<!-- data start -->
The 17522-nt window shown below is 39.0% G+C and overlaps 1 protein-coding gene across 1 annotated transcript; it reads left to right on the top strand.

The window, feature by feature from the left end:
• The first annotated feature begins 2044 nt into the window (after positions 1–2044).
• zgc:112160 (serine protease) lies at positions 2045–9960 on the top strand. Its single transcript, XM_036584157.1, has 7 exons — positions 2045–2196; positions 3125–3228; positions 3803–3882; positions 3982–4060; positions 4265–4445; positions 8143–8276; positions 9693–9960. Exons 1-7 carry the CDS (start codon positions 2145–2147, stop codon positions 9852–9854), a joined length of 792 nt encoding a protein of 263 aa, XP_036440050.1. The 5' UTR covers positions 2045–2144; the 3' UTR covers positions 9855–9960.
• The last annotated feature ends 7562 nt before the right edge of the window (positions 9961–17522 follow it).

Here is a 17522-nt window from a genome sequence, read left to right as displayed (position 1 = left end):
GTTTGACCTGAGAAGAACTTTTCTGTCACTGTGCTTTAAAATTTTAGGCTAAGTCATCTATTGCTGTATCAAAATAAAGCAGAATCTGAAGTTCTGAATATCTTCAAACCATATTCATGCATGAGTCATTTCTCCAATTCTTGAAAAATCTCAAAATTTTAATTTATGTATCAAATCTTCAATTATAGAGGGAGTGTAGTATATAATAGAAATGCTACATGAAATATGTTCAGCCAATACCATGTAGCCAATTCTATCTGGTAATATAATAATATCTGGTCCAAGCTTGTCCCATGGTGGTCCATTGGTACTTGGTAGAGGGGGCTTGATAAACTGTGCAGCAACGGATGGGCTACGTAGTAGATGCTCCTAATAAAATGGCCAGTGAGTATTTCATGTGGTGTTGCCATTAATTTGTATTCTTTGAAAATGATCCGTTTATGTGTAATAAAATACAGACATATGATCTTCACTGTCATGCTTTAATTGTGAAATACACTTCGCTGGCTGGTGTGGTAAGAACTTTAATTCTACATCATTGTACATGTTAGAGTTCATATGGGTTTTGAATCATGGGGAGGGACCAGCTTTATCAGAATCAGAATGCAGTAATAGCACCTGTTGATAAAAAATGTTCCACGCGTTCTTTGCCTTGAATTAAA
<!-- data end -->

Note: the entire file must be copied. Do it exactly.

The 17522-nt window shown below is 39.0% G+C and overlaps 1 protein-coding gene across 1 annotated transcript; it reads left to right on the top strand.

The window, feature by feature from the left end:
• The first annotated feature begins 2044 nt into the window (after positions 1–2044).
• zgc:112160 (serine protease) lies at positions 2045–9960 on the top strand. Its single transcript, XM_036584157.1, has 7 exons — positions 2045–2196; positions 3125–3228; positions 3803–3882; positions 3982–4060; positions 4265–4445; positions 8143–8276; positions 9693–9960. Exons 1-7 carry the CDS (start codon positions 2145–2147, stop codon positions 9852–9854), a joined length of 792 nt encoding a protein of 263 aa, XP_036440050.1. The 5' UTR covers positions 2045–2144; the 3' UTR covers positions 9855–9960.
• The last annotated feature ends 7562 nt before the right edge of the window (positions 9961–17522 follow it).

Here is a 17522-nt window from a genome sequence, read left to right as displayed (position 1 = left end):
GTTTGACCTGAGAAGAACTTTTCTGTCACTGTGCTTTAAAATTTTAGGCTAAGTCATCTATTGCTGTATCAAAATAAAGCAGAATCTGAAGTTCTGAATATCTTCAAACCATATTCATGCATGAGTCATTTCTCCAATTCTTGAAAAATCTCAAAATTTTAATTTATGTATCAAATCTTCAATTATAGAGGGAGTGTAGTATATAATAGAAATGCTACATGAAATATGTTCAGCCAATACCATGTAGCCAATTCTATCTGGTAATATAATAATATCTGGTCCAAGCTTGTCCCATGGTGGTCCATTGGTACTTGGTAGAGGGGGCTTGATAAACTGTGCAGCAACGGATGGGCTACGTAGTAGATGCTCCTAATAAAATGGCCAGTGAGTATTTCATGTGGTGTTGCCATTAATTTGTATTCTTTGAAAATGATCCGTTTATGTGTAATAAAATACAGACATATGATCTTCACTGTCATGCTTTAATTGTGAAATACACTTCGCTGGCTGGTGTGGTAAGAACTTTAATTCTACATCATTGTACATGTTAGAGTTCATATGGGTTTTGAATCATGGGGAGGGACCAGCTTTATCAGAATCAGAATGCAGTAATAGCACCTGTTGATAAAAAATGTTCCACGCGTTCTTTGCCTTGAATTAAA